Take a moment to review your website. If you offer absentee home checks or rental support services, be sure you don't use the words Property Management anywhere. And do take a moment and add the home watch definition recommended above.

    If you'd like more info or are unsure what category you fall into or what to say to help protect your business, by all means, give me a call -- 760-898-9604 -- and I'll help you out.

    And don't forget -- we offer a concierge data collection software system that can save you up to 20 hours per week of data management! That will help you have plenty of time to promote your business and do tasks that actually further your goals!

    Sign Up today for a demo or to get your database* NOW. For more info: 760.898.9604 or email!

    *Note: The database requires an ongoing $125/mo license fee. The $300 is the setup fee plus all the documents as described.

  • August 27, 2019 3:04 PM | Katharine Giovanni (Administrator)

    Recently, several ICLMNet members asked me why I have invited my "competition" to join the network.

    Excellent question!

    Let me answer by first asking you a question. If you were the only concierge company in town, could you handle all the business? 

    Probably not.

    About ten years ago, I picked up a client who need to reorganize her business fast. She was a single mother who decided to target busy mothers who worked in Washington DC. To find these women, she decided to advertise in a popular local paper (the internet wasn't as robust as it is today) and WHAM! It worked!! In only a few weeks she went from no clients to hundreds wanting her services. She became so overwhelmed with all the business she decided to close down for a few months and reorganize. She relaunched her business a few months later.

    Here’s another way to look at competition …

    What would McDonalds be if Burger King hadn’t come on the scene?? Wendy’s? Chick-fil-A?

    Think they spend their time sending each other hate mail?? Actually, in the last few weeks they have been having a hilarious chicken sandwich war and have been trading jokes and friendly banter back and forth over Twitter.

    See my point? PLENTY of business for everyone. One town can certainly handle more than one company offering the same basic services with no problem at all.

    I think competition is good for the soul. It forces us to do better and offer a better product. I also firmly believe in building relationships and working together towards the common good. 

    And yes … I practice what I preach. I’ve actually trained a few of my competitors over the years (although I’ll admit I didn’t know it at the time) and often give them referrals. In fact, I just sent a referral out last week!

    Should I get mad every time someone publishes another book on the Concierge industry? Not my style. Plus I think the more books out there on the subject, the better!

    Here’s a snippet from “The Concierge Manual” that explains this point quite well… 

    After I graduated from college in 1984 (I’m seriously dating myself here), I found a job working as an administrative assistant to a meeting planner. After a few months, I discovered that not only did I enjoy the work, but I had an aptitude for it. In those days, however, there were no books on meeting planning or courses you could take to learn meeting planning. You just learned it from the bottom up while in the field. Not many people knew what a meeting planner was back then, and certainly no one was teaching the subject in college.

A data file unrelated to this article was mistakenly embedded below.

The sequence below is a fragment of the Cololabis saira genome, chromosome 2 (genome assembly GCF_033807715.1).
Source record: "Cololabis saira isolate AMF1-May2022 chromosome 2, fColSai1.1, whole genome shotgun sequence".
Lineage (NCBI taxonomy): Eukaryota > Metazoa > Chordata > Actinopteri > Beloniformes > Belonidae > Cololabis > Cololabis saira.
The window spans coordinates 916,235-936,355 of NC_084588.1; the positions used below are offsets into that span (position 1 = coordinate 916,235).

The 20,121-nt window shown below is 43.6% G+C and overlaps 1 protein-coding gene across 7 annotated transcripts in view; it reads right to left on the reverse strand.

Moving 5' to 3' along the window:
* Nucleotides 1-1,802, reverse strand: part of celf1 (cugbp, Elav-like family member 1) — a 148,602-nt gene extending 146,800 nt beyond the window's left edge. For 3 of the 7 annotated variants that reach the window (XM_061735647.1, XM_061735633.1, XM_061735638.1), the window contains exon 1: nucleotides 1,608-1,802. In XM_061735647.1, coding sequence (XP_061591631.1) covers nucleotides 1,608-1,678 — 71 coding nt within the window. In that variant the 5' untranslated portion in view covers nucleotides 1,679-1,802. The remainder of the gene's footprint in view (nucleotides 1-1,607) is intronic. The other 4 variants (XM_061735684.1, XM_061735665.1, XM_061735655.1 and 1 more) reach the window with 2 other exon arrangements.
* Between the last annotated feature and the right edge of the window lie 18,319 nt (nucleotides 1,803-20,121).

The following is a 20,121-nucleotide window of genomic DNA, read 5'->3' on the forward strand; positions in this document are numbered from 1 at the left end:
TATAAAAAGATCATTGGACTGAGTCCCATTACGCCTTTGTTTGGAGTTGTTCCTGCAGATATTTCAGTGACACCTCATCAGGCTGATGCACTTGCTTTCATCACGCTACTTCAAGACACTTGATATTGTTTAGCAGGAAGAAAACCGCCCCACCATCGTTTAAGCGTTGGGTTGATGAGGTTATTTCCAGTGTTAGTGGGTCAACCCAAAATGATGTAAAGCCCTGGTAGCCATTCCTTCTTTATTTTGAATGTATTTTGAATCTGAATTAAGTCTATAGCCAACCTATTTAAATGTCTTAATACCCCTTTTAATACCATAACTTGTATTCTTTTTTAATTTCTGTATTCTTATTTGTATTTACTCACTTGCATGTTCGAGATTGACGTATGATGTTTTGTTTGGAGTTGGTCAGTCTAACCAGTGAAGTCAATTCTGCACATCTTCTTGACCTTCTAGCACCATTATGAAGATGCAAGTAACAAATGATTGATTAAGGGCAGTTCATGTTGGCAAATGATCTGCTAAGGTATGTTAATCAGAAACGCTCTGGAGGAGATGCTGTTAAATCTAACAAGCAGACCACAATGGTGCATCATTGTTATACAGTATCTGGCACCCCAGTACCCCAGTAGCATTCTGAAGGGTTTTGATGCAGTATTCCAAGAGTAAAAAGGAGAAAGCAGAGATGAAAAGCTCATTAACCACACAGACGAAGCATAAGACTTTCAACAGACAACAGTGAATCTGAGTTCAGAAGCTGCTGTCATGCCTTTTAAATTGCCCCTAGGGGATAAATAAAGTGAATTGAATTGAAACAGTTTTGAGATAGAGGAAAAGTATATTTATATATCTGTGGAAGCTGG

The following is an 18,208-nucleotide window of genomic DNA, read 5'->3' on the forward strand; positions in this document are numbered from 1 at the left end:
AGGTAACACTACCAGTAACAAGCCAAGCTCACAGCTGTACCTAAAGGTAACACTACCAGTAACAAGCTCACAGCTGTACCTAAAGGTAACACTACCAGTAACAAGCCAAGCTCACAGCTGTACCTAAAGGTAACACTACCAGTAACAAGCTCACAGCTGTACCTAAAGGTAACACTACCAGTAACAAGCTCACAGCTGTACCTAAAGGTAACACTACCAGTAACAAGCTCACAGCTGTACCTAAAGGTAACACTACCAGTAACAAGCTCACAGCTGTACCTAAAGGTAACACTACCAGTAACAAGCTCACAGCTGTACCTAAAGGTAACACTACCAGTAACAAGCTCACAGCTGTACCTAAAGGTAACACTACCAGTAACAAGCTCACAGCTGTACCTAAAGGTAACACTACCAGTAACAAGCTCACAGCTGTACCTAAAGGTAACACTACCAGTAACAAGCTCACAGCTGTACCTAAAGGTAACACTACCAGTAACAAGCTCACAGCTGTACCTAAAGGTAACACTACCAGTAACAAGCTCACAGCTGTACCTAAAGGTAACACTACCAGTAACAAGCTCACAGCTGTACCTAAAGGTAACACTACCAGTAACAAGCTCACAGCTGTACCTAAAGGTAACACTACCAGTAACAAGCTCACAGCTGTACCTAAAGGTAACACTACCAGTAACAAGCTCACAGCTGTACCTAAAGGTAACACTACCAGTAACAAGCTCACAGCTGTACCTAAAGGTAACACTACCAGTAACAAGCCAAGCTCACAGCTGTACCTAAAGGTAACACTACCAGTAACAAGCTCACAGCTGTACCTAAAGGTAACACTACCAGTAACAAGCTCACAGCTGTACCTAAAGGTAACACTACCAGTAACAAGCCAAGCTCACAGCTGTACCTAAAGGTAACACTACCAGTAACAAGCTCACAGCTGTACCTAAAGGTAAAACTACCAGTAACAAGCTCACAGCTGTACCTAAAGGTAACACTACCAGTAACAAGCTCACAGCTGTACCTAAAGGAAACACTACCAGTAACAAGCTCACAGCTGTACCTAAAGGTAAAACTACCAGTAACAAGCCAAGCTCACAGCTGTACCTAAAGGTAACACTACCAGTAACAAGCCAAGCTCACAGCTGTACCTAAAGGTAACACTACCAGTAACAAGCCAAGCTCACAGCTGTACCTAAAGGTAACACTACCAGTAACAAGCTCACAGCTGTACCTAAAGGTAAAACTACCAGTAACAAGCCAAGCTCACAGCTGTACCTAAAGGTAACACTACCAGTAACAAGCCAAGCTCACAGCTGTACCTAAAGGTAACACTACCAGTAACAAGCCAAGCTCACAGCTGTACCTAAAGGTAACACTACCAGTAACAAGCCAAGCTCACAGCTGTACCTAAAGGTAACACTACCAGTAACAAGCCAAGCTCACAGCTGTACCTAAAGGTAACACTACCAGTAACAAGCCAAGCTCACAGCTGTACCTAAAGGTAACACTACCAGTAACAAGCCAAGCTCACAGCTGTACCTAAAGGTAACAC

Today, meetings are a billion-dollar industry. Colleges are offering majors in meeting planning, seminars are being taught around the world on the topic, associations have been created for meeting planners, and hundreds of books have been written on the subject. The personal concierge industry is going the same way as the meeting industry; it just isn’t going to take decades to do it. It’s already a billion-dollar industry as I sit here writing this. Quite soon, I think you are going to see colleges and universities offering concierge courses. The industry already has books, software, conferences, workshops, business opportunities, franchises, and groups (such as dedicated to the industry.

    This is exactly why I decided to invite my “competitors” to join my concierge network back in 2000 when I started it. A practice I continue to this day. The industry needs them if we are going to grow as a group. 

    Working together will get us farther than working apart.

    My advice to everyone is to bless your competition, shake their hand and welcome them to the neighborhood. Say positive things about them and build a relationship with them. Don’t judge them for what they do or not do. Instead, greet them warmly and let them be. Plus, never ever speak badly about them. 

    Now why would I want to do that? Good question … one reason might be that it’s the last thing they’ll expect you to do. It will certainly shock them for a minute!

    The real reason is this … there is a universal principle that states what you put out into the world will bounce back at you like a boomerang. I know that you’ve all heard this one. If you put out honesty, integrity, love and respect … they will bounce right back at you and will only make your business better and more prosperous. If you put out jealousy, anger, fear and hatred then please learn to duck because it’s coming right back at you. Treat your competition as you yourself would like to be treated.

    Love will always get you farther than hate.

    Copyright © 2019 by Katharine C. Giovanni

<< First  < Prev   1   2   3   4   5   ...   Next >  Last >> 

ICLMNet is a part of The Giowell Group

Copyright 1998-2020 by The Giowell Group. All Rights Reserved

Powered by Wild Apricot Membership Software